Former Rockcliffe base.
The southern approach to the former Canadian Forces Base Rockcliffe. The first open house concerning the development the 136 hectares of land will take place on Nov. 26 at the Canada Aviation and Space Museum from 3 to 9 p.m.
More than a year after finally acquiring the property, the Canada Lands Company is finally ready to start the consultation process with the surrounding community on the design plans for the former Canadian Forces Base Rockcliffe.
The company will hold its first open house at the Canada Aviation and Space Museum on Nov. 26 from 3 to 9 p.m., featuring two presentations, one at 4 p.m. and one at 7 p.m.
The rest of the evening is planned to offer people the opportunity for members of the public can gather information and offer comments and ideas about the future of the property.
Don Schultz, a Calgary native, is the real estate director in charge of the project that will see the 136 -hectare site transformed into a unique urban landscape.
“It is all about gathering as many ideas as we can get,” he said.
Schultz said Canada Lands will only present an analysis of the site at the open house, leaving space for residents to comment on all aspects of the project.
“There is no design,” he said. “This event is all about where and how the design should go.”
The goal for the group over the next 18 to 24 months is to develop a community design plan and submit it to the city by spring of 2014.
The process of purchasing the land originally started in 2005, when the Department of National Defence planned to close the base and sell the land to Canada Lands, with a portion of the site also being sold to the National Capital Commission in 2005.
Canada Lands officially purchased the land in May 2011 following the settlement of a three-year land claim dispute with the Algonquins of Ontario.
Residents from communities surrounding the air base participated in a number of consultations at that time, but the land claim halted the original plans.
One of the concerns raised during the first consultation process was traffic, specifically where it would be directed in the area.
Schultz said the group continues to see the south end of the development, Codd's Road or Burma Road as an entrance and exit for the development, but added the company also wants to have direct access to the Aviation Parkway. Access to the parkway depends on whether the route is used as part of the proposed interprovincial bridge project.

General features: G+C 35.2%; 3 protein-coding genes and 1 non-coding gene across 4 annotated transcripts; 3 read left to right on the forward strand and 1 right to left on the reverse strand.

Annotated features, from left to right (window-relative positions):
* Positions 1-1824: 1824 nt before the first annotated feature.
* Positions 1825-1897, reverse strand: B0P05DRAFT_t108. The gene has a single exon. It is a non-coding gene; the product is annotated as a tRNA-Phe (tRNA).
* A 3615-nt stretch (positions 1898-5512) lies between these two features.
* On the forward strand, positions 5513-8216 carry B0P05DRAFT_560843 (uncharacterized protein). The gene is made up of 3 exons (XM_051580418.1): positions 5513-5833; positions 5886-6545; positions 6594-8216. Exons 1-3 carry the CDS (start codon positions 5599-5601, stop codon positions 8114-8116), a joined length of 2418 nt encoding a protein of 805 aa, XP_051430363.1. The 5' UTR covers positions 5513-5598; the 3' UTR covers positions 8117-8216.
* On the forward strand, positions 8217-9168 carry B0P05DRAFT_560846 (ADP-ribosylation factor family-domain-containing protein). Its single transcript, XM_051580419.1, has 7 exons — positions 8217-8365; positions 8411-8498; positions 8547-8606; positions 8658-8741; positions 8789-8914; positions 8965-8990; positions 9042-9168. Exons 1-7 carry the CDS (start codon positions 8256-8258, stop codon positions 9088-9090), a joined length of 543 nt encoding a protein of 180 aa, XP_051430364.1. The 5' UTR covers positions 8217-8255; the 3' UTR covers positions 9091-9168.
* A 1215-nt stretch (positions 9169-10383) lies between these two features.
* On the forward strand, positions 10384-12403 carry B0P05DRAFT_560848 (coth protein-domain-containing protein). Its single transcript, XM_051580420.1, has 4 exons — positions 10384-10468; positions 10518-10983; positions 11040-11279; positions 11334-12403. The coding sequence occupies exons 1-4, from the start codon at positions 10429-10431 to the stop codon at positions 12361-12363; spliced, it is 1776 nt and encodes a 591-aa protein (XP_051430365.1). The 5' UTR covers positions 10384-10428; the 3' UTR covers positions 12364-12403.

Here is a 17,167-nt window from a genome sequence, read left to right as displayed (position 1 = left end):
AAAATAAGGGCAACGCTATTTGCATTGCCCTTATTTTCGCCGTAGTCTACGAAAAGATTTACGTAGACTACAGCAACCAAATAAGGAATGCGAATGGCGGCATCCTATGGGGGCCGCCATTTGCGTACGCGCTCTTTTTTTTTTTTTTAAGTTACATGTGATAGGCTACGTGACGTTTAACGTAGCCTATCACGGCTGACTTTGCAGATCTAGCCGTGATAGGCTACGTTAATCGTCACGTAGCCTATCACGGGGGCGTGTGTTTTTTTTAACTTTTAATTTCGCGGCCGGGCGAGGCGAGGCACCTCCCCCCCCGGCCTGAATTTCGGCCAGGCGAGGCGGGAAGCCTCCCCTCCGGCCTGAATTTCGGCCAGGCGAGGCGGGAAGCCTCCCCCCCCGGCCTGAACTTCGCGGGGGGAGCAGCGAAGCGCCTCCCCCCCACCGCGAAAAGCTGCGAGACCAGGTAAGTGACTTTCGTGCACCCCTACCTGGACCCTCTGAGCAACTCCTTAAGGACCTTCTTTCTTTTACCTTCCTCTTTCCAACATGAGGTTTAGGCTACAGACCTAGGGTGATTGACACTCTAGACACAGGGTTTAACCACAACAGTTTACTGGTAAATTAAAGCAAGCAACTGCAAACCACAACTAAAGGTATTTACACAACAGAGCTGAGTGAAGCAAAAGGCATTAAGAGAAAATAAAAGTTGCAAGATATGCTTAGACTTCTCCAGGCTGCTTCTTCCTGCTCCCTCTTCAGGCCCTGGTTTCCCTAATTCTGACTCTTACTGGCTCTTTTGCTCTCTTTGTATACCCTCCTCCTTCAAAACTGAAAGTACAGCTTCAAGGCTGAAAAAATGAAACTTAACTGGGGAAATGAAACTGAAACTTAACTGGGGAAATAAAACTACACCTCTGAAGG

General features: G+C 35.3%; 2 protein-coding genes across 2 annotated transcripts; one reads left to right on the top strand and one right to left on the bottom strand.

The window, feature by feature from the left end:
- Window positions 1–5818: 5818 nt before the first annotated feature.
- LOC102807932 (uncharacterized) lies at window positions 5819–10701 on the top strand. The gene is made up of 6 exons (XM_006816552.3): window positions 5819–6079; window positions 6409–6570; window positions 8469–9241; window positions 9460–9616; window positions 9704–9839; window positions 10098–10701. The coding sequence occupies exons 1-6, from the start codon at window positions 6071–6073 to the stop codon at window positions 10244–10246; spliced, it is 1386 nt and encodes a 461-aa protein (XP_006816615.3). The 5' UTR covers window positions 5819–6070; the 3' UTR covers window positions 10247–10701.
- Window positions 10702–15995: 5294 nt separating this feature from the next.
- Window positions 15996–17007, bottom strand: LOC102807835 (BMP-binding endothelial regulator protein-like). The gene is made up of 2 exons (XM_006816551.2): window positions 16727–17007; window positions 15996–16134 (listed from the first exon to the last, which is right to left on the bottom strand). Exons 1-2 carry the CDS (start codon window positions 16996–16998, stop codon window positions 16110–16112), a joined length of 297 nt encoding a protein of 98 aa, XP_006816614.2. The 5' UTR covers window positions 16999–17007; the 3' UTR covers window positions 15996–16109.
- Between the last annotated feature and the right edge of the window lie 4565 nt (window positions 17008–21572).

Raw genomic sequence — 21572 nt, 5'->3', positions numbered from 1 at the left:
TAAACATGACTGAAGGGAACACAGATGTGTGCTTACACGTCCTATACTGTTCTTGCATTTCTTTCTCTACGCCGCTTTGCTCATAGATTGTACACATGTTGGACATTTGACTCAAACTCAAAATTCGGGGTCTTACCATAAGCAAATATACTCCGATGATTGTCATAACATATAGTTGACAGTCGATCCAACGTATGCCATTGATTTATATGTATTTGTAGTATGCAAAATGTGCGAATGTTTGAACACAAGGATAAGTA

Schultz said the company will tackle this particular factor by working on two designs, one if the bridge proceeds at the Kettle Island corridor and one if it does not.
“We fully expect that traffic will be a strong concern and we will address those concerns,” he said.
The main thing, Schultz pointed out, is that a lot of time has passed since those first round of consultations, including changes to where the city’s light rail system will run.
Initially planned for Montreal Road, the LRT will actually be further south, which Schultz said has affected the projected number of units the company is planning for.
In early planning, the team wanted to create an urban hub of more than 15,000 units near the projected transit station.
But that is no longer an option, Schultz said and the actual number of units is now more dependent on the real estate market and results and comments from the public consultation process.
The Rockcliffe project team will be announced at the open house, which includes management from MMM Group and Meloche and Associates, market research from N. Barry Lyon Consultants, urban design and landscape through Brook McIlroy and Janet Rosenberg and Associates and public consultant specialists Momentum.
The entire development of the land is projected to take more than 15 years to complete, with 8 to 12 hectares under development at any given time.
The Canada Lands Company has a history in acquiring land from the defence department and has in the past used street names and landmarks to commemorate the land they are developing. The company has also officially launched a Rockcliffe air base website, www.clcrockcliffe.ca, which Schultz said is dedicated to receiving comments from the public and keeping residents informed.
There is no registration needed to attend the open house and residents from across the city are invited to participate.